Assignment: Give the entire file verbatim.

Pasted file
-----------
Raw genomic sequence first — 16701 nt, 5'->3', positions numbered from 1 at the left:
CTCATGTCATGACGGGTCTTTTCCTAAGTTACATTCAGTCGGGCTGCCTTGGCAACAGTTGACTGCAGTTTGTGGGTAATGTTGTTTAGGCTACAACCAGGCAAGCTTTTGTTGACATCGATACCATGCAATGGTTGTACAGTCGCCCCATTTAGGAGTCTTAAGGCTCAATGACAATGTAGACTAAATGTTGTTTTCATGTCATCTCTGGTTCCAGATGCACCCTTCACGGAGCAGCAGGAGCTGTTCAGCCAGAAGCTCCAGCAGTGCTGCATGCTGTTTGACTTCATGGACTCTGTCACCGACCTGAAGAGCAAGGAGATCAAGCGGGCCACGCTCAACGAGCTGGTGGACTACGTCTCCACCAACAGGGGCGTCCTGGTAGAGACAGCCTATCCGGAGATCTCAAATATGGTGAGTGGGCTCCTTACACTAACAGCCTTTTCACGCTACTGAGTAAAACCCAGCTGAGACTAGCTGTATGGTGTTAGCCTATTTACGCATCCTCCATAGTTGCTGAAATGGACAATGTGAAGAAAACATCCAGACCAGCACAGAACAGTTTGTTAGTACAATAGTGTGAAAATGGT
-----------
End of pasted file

Raw genomic sequence first — 16701 nt, 5'->3', positions numbered from 1 at the left:
CTCATGTCATGACGGGTCTTTTCCTAAGTTACATTCAGTCGGGCTGCCTTGGCAACAGTTGACTGCAGTTTGTGGGTAATGTTGTTTAGGCTACAACCAGGCAAGCTTTTGTTGACATCGATACCATGCAATGGTTGTACAGTCGCCCCATTTAGGAGTCTTAAGGCTCAATGACAATGTAGACTAAATGTTGTTTTCATGTCATCTCTGGTTCCAGATGCACCCTTCACGGAGCAGCAGGAGCTGTTCAGCCAGAAGCTCCAGCAGTGCTGCATGCTGTTTGACTTCATGGACTCTGTCACCGACCTGAAGAGCAAGGAGATCAAGCGGGCCACGCTCAACGAGCTGGTGGACTACGTCTCCACCAACAGGGGCGTCCTGGTAGAGACAGCCTATCCGGAGATCTCAAATATGGTGAGTGGGCTCCTTACACTAACAGCCTTTTCACGCTACTGAGTAAAACCCAGCTGAGACTAGCTGTATGGTGTTAGCCTATTTACGCATCCTCCATAGTTGCTGAAATGGACAATGTGAAGAAAACATCCAGACCAGCACAGAACAGTTTGTTAGTACAATAGTGTGAAAATGGT